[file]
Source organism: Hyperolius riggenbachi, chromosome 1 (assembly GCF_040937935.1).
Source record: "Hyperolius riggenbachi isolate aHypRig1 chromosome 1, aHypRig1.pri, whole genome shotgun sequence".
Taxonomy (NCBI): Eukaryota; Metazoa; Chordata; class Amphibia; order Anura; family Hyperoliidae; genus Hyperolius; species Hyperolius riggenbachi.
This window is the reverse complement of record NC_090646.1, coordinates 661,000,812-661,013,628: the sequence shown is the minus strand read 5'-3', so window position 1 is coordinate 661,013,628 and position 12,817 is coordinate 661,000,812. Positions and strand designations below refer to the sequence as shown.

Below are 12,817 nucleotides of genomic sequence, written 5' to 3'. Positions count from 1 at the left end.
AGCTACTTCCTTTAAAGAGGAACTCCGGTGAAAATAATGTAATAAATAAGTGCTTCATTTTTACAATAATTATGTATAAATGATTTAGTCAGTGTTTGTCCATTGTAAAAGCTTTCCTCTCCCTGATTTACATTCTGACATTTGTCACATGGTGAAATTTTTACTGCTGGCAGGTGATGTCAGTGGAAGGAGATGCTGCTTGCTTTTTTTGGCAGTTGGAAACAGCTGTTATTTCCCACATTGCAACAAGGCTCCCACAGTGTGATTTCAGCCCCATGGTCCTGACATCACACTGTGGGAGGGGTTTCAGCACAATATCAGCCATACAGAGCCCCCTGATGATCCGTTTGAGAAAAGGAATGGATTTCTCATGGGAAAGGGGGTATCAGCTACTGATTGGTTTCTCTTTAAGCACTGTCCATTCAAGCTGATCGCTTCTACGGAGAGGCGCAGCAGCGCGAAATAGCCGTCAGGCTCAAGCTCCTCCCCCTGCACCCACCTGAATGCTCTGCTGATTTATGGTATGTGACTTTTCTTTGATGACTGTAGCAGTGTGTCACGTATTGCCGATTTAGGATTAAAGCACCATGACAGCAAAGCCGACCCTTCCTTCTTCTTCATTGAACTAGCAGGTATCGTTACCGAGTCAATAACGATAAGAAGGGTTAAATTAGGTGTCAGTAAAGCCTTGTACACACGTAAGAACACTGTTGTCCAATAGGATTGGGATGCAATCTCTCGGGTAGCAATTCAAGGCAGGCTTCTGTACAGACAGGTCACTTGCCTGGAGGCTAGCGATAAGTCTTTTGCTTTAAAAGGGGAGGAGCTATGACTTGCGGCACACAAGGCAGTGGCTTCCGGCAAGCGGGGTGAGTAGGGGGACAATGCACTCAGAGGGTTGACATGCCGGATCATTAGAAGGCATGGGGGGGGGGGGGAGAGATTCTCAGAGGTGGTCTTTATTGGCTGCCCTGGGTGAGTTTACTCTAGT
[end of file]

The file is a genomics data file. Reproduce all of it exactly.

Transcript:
Source organism: Hyperolius riggenbachi, chromosome 1 (assembly GCF_040937935.1).
Source record: "Hyperolius riggenbachi isolate aHypRig1 chromosome 1, aHypRig1.pri, whole genome shotgun sequence".
Taxonomy (NCBI): Eukaryota; Metazoa; Chordata; class Amphibia; order Anura; family Hyperoliidae; genus Hyperolius; species Hyperolius riggenbachi.
This window is the reverse complement of record NC_090646.1, coordinates 661,000,812-661,013,628: the sequence shown is the minus strand read 5'-3', so window position 1 is coordinate 661,013,628 and position 12,817 is coordinate 661,000,812. Positions and strand designations below refer to the sequence as shown.

Below are 12,817 nucleotides of genomic sequence, written 5' to 3'. Positions count from 1 at the left end.
AGCTACTTCCTTTAAAGAGGAACTCCGGTGAAAATAATGTAATAAATAAGTGCTTCATTTTTACAATAATTATGTATAAATGATTTAGTCAGTGTTTGTCCATTGTAAAAGCTTTCCTCTCCCTGATTTACATTCTGACATTTGTCACATGGTGAAATTTTTACTGCTGGCAGGTGATGTCAGTGGAAGGAGATGCTGCTTGCTTTTTTTGGCAGTTGGAAACAGCTGTTATTTCCCACATTGCAACAAGGCTCCCACAGTGTGATTTCAGCCCCATGGTCCTGACATCACACTGTGGGAGGGGTTTCAGCACAATATCAGCCATACAGAGCCCCCTGATGATCCGTTTGAGAAAAGGAATGGATTTCTCATGGGAAAGGGGGTATCAGCTACTGATTGGTTTCTCTTTAAGCACTGTCCATTCAAGCTGATCGCTTCTACGGAGAGGCGCAGCAGCGCGAAATAGCCGTCAGGCTCAAGCTCCTCCCCCTGCACCCACCTGAATGCTCTGCTGATTTATGGTATGTGACTTTTCTTTGATGACTGTAGCAGTGTGTCACGTATTGCCGATTTAGGATTAAAGCACCATGACAGCAAAGCCGACCCTTCCTTCTTCTTCATTGAACTAGCAGGTATCGTTACCGAGTCAATAACGATAAGAAGGGTTAAATTAGGTGTCAGTAAAGCCTTGTACACACGTAAGAACACTGTTGTCCAATAGGATTGGGATGCAATCTCTCGGGTAGCAATTCAAGGCAGGCTTCTGTACAGACAGGTCACTTGCCTGGAGGCTAGCGATAAGTCTTTTGCTTTAAAAGGGGAGGAGCTATGACTTGCGGCACACAAGGCAGTGGCTTCCGGCAAGCGGGGTGAGTAGGGGGACAATGCACTCAGAGGGTTGACATGCCGGATCATTAGAAGGCATGGGGGGGGGGGGGAGAGATTCTCAGAGGTGGTCTTTATTGGCTGCCCTGGGTGAGTTTACTCTAGT